Dick Ahlstrom, The Irish Times

That example is Commander Chris Hadfield, a Canadian astronaut currently based in the International Space Station. He combines a beautiful eye for photography with a real ability to engage with ordinary people. He also has a rare ability to include a really meaningful comment that seems to go beyond the simple interpretation of the actual words. Follow @cmdr_hadfield now.





Is Graph Search a game changer?

18 02 2013

Niall Harbison, co-founder of Simply Zesty, will be a popular speaker, I suspect, at DMX Dublin 2013. The Simply Zesty story is fantastic and it’s great to see an Irish company doing so well. Niall recently spoke at a PM Forum event in the newly refurbished offices of Ernst & Young. He gave the following advice which I thought cut through the haze that often surrounds social media.

  1. Pick one channel and get it right
    The four dominant social media channels are Facebook, YouTube, Twitter and LinkedIn with Google+ coming in fifth. Niall’s advice was to ignore this months trend and get one of these channels right.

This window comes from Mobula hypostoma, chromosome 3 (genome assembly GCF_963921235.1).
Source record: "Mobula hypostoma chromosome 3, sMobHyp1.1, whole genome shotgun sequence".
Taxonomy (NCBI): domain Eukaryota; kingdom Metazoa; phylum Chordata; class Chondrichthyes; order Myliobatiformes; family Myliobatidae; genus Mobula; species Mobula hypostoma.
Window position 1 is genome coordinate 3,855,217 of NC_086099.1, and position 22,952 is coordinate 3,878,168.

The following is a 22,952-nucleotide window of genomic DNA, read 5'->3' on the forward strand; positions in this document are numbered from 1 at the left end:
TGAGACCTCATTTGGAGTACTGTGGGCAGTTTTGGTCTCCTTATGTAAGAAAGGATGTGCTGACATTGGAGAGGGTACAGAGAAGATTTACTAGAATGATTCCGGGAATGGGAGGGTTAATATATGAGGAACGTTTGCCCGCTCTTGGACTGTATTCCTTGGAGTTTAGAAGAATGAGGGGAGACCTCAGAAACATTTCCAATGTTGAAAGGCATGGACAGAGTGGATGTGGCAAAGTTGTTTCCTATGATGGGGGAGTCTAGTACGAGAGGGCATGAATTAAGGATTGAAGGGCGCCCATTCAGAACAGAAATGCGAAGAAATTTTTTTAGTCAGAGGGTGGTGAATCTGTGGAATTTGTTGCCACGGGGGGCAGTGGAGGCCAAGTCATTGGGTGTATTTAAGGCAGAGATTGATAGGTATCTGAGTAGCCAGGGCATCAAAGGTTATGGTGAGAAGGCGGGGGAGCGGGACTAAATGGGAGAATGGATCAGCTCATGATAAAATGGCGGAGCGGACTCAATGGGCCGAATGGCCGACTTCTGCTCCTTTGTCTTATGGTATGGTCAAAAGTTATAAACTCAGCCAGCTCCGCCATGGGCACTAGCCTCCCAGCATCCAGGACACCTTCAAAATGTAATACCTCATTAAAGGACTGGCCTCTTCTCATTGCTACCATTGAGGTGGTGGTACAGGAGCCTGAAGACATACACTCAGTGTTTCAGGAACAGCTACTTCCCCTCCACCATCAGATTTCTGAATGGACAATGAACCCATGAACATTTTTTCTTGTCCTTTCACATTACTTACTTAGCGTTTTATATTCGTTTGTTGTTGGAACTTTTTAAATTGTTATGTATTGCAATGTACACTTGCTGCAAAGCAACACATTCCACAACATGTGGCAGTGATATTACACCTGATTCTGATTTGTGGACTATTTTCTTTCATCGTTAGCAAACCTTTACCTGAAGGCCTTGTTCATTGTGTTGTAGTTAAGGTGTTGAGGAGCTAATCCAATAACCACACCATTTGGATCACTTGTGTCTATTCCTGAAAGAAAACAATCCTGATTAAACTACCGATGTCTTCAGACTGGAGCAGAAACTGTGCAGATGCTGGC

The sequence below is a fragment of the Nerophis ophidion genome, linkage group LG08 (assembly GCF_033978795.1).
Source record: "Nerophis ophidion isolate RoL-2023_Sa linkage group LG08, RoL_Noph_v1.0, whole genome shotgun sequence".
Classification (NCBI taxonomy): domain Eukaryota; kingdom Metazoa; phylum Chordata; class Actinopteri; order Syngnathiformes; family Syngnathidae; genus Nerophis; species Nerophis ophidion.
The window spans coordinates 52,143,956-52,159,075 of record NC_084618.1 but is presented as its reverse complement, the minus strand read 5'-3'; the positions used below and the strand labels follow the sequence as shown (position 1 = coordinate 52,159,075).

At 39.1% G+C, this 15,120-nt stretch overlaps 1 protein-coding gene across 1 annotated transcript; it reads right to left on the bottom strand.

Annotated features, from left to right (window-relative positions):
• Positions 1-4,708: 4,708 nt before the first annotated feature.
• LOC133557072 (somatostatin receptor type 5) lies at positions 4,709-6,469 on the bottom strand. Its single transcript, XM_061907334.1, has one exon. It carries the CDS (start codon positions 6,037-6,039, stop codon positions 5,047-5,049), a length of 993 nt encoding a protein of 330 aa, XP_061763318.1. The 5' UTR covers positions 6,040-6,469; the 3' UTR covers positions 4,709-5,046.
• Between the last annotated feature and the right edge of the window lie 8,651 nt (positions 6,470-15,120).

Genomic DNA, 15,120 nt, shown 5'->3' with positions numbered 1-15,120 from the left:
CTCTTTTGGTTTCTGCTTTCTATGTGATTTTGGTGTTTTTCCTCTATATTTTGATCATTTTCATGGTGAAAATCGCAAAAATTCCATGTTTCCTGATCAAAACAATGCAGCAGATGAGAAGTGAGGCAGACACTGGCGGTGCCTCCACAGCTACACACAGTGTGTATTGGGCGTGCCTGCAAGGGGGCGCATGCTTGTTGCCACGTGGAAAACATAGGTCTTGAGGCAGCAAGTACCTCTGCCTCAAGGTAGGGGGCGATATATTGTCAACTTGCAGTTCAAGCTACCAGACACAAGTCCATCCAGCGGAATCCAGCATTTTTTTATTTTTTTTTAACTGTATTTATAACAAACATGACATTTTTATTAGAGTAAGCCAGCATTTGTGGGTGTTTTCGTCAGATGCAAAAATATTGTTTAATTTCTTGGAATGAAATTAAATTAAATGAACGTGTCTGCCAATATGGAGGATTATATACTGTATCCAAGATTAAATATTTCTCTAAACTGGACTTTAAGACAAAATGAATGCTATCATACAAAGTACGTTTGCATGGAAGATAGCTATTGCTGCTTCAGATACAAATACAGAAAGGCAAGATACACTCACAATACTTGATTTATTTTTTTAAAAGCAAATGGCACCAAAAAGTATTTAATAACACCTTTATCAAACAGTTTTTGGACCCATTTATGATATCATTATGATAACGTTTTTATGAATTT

2. Blog
    Simply Zesty owes its success to top quality blogging. If you blog then you own the content, it is always yours.
  3. Set goals
    It might be a bit of a cliché but how many so-called social media experts fail to set real, meaningful goals that make a difference to your business. Collecting ‘likes’ or followers is not a real goal.
  4. Avoid the “arms race” for Facebook likes
    The new Graph Search feature currently being rolled out by Facebook will make chasing vast numbers of ‘likes’ almost irrelevant. Facebook will allow users to search based on what their friends recommend rather than the quantity of likes.